As people age, they often report having problems sleeping, whether it be difficulty staying asleep or falling asleep in the first place. Researchers from Beth Israel Deaconess Medical Center (BIDMC) in Boston along with the University of Toronto have discovered why sleep worsens with age, and published their findings in the journal Brain.

Researchers looked inside the brain for answers and found a group of neurons significantly diminish overtime in the elderly and individuals diagnosed with Alzheimer’s disease, which is a type of dementia that disrupts a person’s memory, thinking, and behavior. They followed nearly 1,000 men and women who were 65 years of age until their deaths, and then examined their brains, which were donated to research.

“On average, a person in his 70s has about one hour less sleep per night than a person in his 20s,” said the study’s senior author Clifford B. Saper, chairman of neurology at BIDMC, in a press release. “Sleep loss and sleep fragmentation is associated with a number of health issues, including cognitive dysfunction, increased blood pressure, and vascular disease, and a tendency to develop type 2 diabetes. It now appears that loss of these neurons may be contributing to these various disorders as people age.”

Almost 20 years ago, Saper’s lab made an important discovery, finding that the ventrolateral preoptic nucleus was actually a “sleep switch” in rats. By turning it on and off, the researchers could control the brain’s arousal system, and it gave them the ability to make animals fall asleep. A group of cells in the human brain is in a similar location to the ventrolateral preoptic nucleus, and uses the same line of communication, known as the galanin neurotransmitter. This led Saper’s researchers to believe that both systems could regulate sleep-wake cycles, and a year later, they decided they needed to test their hypothesis with aging and Alzheimer’s patients.

“Our experiments in animals showed that loss of these neurons produced profound insomnia, with animals sleeping only about 50 percent as much as normal and their remaining sleep being fragmented and disrupted,” Saper said. “We found that in the older patients who did not have Alzheimer’s disease, the number of ventrolateral preoptic neurons correlated inversely with the amount of sleep fragmentation. The fewer the neurons, the more fragmented the sleep became.”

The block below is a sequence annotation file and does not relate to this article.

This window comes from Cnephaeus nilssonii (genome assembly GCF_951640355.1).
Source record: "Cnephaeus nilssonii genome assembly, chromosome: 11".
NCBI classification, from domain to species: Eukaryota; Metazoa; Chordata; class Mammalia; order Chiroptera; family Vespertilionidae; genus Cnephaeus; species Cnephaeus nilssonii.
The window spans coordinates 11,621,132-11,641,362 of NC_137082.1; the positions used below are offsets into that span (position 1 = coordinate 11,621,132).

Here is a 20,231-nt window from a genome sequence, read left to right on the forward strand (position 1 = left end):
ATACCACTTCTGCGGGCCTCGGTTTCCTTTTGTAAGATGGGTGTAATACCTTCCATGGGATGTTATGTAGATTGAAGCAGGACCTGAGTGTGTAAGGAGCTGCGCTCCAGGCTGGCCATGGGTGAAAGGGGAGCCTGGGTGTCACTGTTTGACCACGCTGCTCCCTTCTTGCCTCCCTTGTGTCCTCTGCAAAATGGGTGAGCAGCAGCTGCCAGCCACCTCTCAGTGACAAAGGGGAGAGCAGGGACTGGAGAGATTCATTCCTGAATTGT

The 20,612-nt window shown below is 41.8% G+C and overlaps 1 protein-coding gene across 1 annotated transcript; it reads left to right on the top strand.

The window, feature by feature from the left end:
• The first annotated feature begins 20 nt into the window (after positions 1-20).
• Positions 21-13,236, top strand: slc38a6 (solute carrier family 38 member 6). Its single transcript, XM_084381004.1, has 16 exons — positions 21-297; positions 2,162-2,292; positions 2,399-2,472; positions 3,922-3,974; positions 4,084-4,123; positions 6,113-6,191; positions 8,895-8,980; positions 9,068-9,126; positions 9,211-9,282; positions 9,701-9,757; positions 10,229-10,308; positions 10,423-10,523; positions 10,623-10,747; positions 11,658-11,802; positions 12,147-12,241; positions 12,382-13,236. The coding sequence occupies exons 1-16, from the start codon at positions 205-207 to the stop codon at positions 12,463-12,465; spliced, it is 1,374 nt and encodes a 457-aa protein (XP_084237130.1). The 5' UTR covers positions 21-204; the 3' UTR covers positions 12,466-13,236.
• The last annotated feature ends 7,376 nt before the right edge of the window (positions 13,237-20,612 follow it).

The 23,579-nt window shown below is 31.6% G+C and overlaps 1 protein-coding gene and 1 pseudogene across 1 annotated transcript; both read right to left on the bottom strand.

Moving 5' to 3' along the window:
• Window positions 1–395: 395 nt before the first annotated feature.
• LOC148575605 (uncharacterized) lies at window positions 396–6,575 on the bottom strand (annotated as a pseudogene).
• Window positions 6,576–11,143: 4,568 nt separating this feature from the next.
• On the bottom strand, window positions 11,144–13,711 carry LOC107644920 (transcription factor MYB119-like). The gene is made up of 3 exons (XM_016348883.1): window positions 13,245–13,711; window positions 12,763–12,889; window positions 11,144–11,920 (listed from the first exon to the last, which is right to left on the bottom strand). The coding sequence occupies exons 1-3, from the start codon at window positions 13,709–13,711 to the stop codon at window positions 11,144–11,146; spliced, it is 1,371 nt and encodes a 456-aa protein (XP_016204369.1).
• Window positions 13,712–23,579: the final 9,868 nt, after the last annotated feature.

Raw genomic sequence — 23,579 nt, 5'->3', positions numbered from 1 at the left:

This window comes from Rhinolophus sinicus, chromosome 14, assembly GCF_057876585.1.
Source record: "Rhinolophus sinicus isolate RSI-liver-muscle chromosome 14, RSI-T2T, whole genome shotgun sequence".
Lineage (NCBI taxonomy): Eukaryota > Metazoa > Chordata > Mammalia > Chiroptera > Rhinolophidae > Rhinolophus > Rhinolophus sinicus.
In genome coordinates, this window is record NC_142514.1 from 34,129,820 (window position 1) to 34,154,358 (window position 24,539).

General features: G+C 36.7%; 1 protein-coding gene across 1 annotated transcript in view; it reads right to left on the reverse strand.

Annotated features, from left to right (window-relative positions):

Researchers relied on an actigraphy device, which is a waterproof wrist band that monitors all movements in 15-second intervals throughout the 24 hours in the day, in order to track sleep cycles. After looking at 45 study subjects’ brains with an average age of death at 90, they were able to identify the ventrolateral preoptic neurons by staining the brains to find the galanin neurotransmitter. They compared the brain to the rest-activity behavior the actigraphy device recorded the year before they died, and found that less activity in galanin was associated with worse sleep.

“Since 2005, most of the subjects in the Memory and Aging Project have been undergoing actigraphic recording every two years. This consists of wearing a small wristwatch-type device on their non-dominant arm for seven to 10 days,” said the study’s co-author Andrew S. P. Lim, of the University of Toronto and Sunnybrook Health Sciences Center, in a press release. “Our previous work had determined that these actigraphic recordings are a good measure of the amount and quality of sleep.”

Those with the largest amount of neurons, which was considered greater than 6,000, spent 50 percent or more of their sleep with prolonged periods of non-movement. This reflected healthy sleep habits, however, the subjects that had fewest ventrolateral preoptc neurons, which was considered less than 3,000, spent less than 40 percent of their sleep in a prolonged healthy state of rest. This led researchers to conclude that this group of neurons are responsible for older people’s tossing and turning at night.

“These findings provide the first evidence that the ventrolateral preoptic nucleus in humans probably plays a key role in causing sleep, and functions in a similar way to other species that have been studied,” said Saper. “The loss of these neurons with aging and with Alzheimer’s disease may be an important reason why older individuals often face sleep disruptions. These results may, therefore, lead to new methods to diminish sleep problems in the elderly and prevent sleep-deprivation-related cognitive decline in people with dementia.”

Source: Saper CB, Lim ASP, Ellison BA, et al. Sleep is related to neuron numbers in the ventrolateral preoptic/intermediate nucleus in older adults with and without Alzheimer’s disease. Brain. 2014.